It’s the dread of many a business owner – getting audited by the Internal Revenue Service. Facing an IRS audit can be a complicated and potentially expensive distraction for your business, particularly if you’re a startup. In reality, fortunately, the number of returns audited in any year is very small. Sources estimate about 1% of all individual returns filed get audited and the percentage of higher-earning individual tax returns being examined is closer to 5%. Good odds for you to escape the audit process entirely.
To make those odds even better, there are definitely things you can do to try to stay under the radar of the IRS. Below, I share with you my experiences working with numerous business owners in helping them avoid five classic kinds of audit triggers I’ve seen over the years:
1. Failure of the Owner to Pay Themselves
The temptation of an S Corporation owner is to receive all of their compensation in the form of a draw or distribution. The IRS requires an S Corporation owner who also provides services to the corporation to pay themselves a reasonable salary or wage for the value of the services provided. I tell clients that they should review the tasks they perform for the business and then figure out what they would have to pay someone else to do that work. If the compensation to the owner is too low, the IRS may re-characterize some or all other income received as compensation.
2. Excessive Expenses Relative to Income
Particularly in the first few years of a business, it is common to have losses in the business. You wouldn’t think that these entities would be the target of IRS scrutiny, but they often are, as many of the expenses deducted in those initial years should have been deferred as the future benefit outweighs the present benefit. Ask yourself if the expense you are deducting produced greater benefits now or if the benefit is for the future. If the expenditure was future-based, defer a portion of the deduction.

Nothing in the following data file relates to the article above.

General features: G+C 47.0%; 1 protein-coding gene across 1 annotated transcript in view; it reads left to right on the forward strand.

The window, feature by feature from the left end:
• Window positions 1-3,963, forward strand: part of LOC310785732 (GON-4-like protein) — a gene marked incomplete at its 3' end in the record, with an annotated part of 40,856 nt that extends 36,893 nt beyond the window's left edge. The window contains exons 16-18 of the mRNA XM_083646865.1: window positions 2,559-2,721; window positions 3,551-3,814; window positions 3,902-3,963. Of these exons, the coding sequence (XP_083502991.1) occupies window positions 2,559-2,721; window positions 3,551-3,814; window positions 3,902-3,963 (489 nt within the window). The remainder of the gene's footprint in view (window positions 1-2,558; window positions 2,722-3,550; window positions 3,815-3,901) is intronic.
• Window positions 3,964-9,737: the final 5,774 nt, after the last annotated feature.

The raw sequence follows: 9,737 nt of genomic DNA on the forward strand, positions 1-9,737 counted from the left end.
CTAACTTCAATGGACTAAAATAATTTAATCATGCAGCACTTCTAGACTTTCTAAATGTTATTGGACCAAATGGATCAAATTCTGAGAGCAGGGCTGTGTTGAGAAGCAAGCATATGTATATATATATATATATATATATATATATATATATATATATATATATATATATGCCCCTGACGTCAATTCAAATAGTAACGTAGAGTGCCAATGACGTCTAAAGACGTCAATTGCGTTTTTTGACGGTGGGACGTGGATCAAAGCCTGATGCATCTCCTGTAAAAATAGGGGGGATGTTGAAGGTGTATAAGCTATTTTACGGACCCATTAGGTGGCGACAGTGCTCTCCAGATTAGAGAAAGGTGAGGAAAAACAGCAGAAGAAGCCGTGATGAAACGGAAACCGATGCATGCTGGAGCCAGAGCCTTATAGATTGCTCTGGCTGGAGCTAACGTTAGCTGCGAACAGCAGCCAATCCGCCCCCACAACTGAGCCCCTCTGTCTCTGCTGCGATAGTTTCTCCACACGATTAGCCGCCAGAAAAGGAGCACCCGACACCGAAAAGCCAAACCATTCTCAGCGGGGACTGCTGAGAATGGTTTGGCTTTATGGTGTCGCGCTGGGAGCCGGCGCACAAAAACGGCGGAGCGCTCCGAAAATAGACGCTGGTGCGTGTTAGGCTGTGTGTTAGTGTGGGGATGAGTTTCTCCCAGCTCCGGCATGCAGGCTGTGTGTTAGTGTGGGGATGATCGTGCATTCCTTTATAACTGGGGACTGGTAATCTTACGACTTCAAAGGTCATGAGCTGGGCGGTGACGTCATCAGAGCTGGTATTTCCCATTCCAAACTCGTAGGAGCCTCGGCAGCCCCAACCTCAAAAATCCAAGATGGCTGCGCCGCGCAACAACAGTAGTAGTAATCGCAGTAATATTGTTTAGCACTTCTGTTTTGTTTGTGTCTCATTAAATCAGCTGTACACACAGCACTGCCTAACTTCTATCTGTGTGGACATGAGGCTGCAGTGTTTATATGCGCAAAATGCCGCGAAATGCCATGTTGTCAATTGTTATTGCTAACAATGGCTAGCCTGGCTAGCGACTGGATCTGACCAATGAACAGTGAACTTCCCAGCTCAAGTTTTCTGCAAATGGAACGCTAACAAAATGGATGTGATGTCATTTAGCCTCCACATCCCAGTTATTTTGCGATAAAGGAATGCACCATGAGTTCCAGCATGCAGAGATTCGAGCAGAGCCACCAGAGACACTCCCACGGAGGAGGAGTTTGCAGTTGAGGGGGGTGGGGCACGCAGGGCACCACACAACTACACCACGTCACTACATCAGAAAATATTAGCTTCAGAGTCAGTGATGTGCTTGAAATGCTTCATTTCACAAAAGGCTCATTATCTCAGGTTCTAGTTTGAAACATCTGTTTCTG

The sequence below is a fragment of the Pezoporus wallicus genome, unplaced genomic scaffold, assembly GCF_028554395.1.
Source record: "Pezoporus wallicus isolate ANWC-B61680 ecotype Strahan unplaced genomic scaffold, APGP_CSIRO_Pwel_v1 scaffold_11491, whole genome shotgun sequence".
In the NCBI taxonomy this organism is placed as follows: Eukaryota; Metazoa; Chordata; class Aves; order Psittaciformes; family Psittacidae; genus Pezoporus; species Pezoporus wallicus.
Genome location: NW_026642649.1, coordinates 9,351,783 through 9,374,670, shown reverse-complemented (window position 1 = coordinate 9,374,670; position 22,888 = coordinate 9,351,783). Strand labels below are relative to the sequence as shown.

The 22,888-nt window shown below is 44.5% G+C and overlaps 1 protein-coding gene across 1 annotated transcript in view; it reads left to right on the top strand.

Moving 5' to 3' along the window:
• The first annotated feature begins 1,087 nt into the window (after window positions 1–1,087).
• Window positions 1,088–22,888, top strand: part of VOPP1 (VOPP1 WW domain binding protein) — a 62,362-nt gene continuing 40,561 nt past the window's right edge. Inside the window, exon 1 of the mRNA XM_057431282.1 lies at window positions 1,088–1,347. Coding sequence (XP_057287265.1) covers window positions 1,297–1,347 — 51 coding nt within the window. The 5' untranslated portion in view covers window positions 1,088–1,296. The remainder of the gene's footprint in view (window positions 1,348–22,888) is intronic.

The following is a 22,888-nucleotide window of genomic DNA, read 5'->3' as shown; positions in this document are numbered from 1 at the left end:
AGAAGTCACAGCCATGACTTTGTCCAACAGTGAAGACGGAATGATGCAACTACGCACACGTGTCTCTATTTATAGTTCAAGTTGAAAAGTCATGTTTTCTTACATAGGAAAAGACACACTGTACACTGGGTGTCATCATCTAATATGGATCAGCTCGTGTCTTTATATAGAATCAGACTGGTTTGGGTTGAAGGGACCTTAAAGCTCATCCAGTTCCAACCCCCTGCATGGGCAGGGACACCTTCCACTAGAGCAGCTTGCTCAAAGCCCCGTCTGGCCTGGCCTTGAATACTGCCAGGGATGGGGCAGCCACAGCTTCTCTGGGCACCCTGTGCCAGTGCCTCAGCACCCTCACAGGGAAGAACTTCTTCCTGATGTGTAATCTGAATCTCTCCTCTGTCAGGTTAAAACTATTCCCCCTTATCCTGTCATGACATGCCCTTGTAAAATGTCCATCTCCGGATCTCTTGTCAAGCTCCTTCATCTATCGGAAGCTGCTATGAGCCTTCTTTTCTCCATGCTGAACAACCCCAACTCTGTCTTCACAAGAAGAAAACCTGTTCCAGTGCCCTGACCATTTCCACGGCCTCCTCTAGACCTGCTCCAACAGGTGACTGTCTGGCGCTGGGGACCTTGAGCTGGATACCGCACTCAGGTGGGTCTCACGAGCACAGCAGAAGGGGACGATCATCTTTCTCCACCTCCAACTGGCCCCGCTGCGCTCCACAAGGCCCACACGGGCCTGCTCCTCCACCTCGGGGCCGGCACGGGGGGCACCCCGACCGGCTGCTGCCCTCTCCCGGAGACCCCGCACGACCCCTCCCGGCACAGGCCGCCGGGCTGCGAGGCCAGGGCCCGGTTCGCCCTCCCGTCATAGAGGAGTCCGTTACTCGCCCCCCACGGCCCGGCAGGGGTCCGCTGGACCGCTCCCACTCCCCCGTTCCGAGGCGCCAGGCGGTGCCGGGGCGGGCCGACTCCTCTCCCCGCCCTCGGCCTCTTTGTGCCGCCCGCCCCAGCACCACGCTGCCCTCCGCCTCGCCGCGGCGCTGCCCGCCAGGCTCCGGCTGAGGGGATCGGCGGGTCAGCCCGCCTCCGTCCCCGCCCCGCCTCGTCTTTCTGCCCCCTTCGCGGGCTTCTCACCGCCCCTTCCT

3. Excessive Expense Categories
Certain businesses naturally have a higher amount of expenses in certain categories such as insurance, rent, and subcontract labor. Though it may be perfectly natural for your business, these increased percentages can cause an audit. For instance, a gas station or a restaurant may have higher insurance costs. Simply document the expense and you should be fine.
Additionally, if you typically put that pile of "not quite sure where they go" expenses into miscellaneous expense, then that can draw attention as well. We recommend that clients put those items which are question marks into an "ask accountants" folder that we add to the general ledger. Then we know to ask and you don’t have to worry about forgetting about it throughout the year.
4. Personal Type Expenses within the Business
If your business has expenses that can appear to be personal in nature, even though they could very well be legitimate business deductions, the IRS could want a closer look. For example, you could have cell phones, subscriptions, entertainment expenses which could draw attention. I tell my clients if it’s more personal than business, then prorate or skip the deduction. You have to keep great records for this type of expense; including documentation of the business purpose (of course we recommend you keep records of all business expenses).
5. Unusual Expenses on Your Return
If your return includes an unusual transaction, then the IRS may want to review the transaction to make sure it is properly accounted for in the company’s records. Businesses that take in or pay in cash fall into this category. I had a client who once wired money out of the company for a personal reason, off-shore betting. That triggered an audit. Remember that the IRS will find other ways to verify what you did, so accurate records are a must.
By avoiding the triggers, keeping adequate documents and records of your transactions and managing taxes as you would other parts of your business, you can help keep the prospects and potential distractions of an audit to a minimum and focus your energies on growing your business.